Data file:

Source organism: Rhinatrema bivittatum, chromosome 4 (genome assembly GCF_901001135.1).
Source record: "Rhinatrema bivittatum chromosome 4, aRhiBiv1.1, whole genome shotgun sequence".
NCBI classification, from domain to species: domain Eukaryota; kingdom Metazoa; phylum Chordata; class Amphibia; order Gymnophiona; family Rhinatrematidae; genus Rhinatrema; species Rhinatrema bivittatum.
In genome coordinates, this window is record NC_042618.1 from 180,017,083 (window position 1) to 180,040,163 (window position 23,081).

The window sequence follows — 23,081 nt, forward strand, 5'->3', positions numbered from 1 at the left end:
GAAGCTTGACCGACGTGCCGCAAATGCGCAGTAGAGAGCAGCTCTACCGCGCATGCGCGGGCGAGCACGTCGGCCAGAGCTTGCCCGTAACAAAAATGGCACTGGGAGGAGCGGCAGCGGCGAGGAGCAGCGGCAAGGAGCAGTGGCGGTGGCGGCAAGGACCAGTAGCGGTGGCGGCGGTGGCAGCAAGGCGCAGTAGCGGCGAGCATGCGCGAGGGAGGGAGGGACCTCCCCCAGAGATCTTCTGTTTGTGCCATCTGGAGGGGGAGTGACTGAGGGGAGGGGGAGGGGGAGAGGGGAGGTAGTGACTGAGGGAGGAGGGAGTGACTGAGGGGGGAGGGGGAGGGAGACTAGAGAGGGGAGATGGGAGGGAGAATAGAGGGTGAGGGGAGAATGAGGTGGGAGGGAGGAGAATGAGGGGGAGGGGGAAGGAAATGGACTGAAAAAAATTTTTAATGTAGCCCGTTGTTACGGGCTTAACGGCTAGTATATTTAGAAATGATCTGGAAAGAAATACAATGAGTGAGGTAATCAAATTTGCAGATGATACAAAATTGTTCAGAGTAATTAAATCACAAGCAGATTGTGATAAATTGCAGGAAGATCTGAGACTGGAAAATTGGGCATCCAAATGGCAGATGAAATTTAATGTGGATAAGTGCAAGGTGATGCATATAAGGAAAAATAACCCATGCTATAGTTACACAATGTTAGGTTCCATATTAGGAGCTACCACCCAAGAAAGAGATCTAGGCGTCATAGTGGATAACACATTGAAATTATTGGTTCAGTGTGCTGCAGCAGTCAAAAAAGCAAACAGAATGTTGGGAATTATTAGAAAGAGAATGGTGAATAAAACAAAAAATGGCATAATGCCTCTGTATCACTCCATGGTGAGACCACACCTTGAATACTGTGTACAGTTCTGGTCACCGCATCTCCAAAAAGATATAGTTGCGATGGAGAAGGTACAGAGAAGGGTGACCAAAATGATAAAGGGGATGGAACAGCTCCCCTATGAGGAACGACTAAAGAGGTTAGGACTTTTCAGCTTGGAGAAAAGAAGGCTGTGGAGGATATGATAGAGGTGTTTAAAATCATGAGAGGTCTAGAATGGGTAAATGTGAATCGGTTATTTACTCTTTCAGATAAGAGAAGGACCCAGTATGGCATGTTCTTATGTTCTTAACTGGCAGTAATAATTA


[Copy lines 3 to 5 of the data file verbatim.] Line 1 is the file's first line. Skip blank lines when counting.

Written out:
NCBI classification, from domain to species: domain Eukaryota; kingdom Metazoa; phylum Chordata; class Amphibia; order Gymnophiona; family Rhinatrematidae; genus Rhinatrema; species Rhinatrema bivittatum.
In genome coordinates, this window is record NC_042618.1 from 180,017,083 (window position 1) to 180,040,163 (window position 23,081).

The window sequence follows — 23,081 nt, forward strand, 5'->3', positions numbered from 1 at the left end: